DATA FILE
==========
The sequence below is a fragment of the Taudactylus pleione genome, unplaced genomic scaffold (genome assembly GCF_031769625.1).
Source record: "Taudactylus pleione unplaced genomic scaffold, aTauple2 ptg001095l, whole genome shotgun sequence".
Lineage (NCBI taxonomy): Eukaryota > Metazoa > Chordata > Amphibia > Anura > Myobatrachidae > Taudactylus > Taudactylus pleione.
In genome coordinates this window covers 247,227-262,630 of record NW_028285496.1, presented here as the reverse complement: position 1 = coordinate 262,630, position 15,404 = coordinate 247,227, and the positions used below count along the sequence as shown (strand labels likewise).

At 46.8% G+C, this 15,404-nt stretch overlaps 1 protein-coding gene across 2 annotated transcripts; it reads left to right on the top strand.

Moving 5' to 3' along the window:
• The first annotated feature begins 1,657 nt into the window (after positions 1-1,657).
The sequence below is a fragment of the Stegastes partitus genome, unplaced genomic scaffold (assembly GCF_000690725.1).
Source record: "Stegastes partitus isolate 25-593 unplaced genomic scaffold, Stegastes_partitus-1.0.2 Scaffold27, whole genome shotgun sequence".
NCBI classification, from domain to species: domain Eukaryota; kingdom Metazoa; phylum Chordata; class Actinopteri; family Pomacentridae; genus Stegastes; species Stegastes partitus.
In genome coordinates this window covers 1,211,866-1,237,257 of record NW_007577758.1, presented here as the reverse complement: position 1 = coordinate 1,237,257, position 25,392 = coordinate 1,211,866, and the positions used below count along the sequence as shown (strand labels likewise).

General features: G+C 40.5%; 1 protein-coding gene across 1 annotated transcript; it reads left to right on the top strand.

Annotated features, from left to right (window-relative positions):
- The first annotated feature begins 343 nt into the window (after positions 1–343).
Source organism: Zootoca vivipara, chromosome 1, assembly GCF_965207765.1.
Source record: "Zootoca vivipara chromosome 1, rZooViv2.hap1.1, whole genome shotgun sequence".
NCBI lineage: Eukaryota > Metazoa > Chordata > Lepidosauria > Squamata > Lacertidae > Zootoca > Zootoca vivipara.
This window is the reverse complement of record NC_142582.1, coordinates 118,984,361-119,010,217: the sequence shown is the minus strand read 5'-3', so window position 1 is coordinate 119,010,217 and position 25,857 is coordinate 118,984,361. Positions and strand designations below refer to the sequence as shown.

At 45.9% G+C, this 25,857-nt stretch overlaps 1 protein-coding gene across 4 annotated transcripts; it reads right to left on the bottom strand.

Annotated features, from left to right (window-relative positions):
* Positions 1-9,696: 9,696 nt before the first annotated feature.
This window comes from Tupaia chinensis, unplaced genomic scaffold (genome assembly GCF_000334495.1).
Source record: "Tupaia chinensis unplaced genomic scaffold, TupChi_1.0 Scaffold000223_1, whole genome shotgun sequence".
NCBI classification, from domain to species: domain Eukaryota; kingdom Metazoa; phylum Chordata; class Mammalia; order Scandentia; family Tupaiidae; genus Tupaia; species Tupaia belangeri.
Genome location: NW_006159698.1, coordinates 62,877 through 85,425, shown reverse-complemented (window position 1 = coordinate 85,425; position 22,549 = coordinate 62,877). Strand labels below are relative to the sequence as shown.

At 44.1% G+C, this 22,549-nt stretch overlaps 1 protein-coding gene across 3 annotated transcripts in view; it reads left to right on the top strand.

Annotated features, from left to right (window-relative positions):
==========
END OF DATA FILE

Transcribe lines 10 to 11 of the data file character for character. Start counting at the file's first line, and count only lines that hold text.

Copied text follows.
NCBI classification, from domain to species: domain Eukaryota; kingdom Metazoa; phylum Chordata; class Actinopteri; family Pomacentridae; genus Stegastes; species Stegastes partitus.
In genome coordinates this window covers 1,211,866-1,237,257 of record NW_007577758.1, presented here as the reverse complement: position 1 = coordinate 1,237,257, position 25,392 = coordinate 1,211,866, and the positions used below count along the sequence as shown (strand labels likewise).